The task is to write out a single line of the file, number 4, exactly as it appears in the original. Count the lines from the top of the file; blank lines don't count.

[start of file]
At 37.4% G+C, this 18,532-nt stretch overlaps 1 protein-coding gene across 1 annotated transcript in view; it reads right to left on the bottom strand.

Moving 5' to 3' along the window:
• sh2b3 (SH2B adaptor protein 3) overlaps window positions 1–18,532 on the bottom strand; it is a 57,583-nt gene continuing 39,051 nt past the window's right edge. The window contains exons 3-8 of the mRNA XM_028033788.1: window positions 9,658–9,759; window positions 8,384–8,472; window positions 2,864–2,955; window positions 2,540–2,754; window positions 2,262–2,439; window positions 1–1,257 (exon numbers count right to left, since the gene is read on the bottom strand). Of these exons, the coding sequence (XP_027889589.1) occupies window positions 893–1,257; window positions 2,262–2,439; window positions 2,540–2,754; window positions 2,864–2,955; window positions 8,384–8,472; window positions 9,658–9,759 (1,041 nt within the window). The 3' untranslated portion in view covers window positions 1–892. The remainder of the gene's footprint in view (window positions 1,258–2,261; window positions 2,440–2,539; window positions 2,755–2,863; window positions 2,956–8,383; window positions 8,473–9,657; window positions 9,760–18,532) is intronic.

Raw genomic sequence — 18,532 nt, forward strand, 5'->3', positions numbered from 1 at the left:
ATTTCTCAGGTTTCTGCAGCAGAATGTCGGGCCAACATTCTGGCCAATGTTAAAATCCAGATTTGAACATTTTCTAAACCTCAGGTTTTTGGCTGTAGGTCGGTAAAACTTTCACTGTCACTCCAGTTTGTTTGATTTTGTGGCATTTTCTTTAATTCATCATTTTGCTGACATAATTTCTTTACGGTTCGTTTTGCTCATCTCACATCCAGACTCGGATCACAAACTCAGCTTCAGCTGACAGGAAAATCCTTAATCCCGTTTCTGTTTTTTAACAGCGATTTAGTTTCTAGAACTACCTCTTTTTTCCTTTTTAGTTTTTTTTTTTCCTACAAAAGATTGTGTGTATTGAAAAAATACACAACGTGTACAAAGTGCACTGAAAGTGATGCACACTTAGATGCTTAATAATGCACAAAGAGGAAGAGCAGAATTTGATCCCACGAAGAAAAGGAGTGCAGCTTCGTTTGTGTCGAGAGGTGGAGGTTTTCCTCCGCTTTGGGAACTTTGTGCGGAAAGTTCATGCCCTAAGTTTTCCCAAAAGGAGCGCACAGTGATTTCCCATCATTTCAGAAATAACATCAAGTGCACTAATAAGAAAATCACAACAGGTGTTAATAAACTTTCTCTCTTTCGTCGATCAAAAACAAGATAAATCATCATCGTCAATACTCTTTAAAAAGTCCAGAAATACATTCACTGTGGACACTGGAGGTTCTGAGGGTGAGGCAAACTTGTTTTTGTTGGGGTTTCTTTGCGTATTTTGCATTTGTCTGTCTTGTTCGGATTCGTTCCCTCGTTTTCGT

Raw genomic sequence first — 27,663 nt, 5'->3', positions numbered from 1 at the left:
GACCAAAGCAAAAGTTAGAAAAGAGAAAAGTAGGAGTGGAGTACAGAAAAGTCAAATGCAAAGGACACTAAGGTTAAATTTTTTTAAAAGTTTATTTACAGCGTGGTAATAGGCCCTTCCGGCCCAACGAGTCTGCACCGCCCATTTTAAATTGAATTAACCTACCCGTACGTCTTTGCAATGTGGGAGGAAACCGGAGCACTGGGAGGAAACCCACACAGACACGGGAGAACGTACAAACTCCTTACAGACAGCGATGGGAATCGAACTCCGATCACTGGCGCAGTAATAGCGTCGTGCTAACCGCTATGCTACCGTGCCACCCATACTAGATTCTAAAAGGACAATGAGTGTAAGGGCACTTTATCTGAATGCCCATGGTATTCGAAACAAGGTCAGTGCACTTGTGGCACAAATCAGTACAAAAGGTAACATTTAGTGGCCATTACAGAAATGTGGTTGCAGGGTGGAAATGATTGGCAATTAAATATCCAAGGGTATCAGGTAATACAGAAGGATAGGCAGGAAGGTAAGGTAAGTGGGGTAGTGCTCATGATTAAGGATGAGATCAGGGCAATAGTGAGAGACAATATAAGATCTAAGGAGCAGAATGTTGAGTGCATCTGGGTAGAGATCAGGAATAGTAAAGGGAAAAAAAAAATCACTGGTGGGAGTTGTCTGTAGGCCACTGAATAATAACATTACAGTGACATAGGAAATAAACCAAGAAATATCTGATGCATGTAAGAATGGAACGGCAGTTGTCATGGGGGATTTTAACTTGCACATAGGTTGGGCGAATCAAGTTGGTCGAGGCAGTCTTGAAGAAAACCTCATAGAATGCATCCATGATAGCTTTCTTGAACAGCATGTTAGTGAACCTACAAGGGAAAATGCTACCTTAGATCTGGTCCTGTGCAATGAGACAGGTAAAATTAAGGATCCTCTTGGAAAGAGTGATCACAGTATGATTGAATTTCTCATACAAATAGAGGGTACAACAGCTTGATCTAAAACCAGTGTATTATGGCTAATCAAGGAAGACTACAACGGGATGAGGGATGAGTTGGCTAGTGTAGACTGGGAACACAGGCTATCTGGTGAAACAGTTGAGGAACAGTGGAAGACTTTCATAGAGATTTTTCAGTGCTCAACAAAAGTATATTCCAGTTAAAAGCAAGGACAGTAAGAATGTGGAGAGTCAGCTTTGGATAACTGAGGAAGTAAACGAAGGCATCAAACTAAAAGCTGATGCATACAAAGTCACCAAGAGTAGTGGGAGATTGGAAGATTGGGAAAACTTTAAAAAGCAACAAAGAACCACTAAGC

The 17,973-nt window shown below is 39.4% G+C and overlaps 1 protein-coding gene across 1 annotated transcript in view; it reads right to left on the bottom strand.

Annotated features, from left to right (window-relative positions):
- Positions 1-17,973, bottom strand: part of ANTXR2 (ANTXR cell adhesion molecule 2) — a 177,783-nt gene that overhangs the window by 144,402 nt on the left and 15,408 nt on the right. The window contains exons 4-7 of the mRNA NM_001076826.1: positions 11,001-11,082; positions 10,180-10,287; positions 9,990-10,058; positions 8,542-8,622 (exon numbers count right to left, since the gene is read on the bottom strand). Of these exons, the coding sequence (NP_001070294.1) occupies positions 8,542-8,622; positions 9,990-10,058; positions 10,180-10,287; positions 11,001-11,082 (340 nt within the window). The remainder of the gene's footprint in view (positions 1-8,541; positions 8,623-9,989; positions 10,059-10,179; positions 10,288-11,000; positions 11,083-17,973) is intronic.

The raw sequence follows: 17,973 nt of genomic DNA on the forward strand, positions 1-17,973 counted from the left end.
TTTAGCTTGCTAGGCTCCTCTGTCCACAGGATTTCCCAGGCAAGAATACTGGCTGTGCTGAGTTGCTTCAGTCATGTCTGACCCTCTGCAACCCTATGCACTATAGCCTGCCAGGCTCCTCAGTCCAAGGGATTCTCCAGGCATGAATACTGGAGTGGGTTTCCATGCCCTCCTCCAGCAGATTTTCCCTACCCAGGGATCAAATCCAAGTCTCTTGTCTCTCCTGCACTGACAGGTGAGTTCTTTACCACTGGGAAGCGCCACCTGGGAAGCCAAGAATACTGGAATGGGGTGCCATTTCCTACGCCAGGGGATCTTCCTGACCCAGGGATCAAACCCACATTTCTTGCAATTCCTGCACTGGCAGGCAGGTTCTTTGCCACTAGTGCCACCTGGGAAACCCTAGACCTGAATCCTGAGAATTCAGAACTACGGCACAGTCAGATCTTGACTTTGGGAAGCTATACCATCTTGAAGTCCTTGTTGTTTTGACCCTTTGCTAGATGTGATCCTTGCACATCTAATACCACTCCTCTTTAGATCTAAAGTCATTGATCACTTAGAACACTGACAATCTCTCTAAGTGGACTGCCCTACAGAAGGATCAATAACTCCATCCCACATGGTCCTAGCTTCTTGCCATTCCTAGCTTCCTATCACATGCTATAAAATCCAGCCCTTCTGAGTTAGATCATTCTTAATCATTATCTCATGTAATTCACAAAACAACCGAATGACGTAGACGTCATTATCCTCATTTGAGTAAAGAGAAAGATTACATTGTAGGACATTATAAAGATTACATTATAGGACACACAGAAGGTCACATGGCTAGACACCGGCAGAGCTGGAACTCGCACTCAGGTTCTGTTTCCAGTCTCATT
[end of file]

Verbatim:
Raw genomic sequence — 18,532 nt, forward strand, 5'->3', positions numbered from 1 at the left: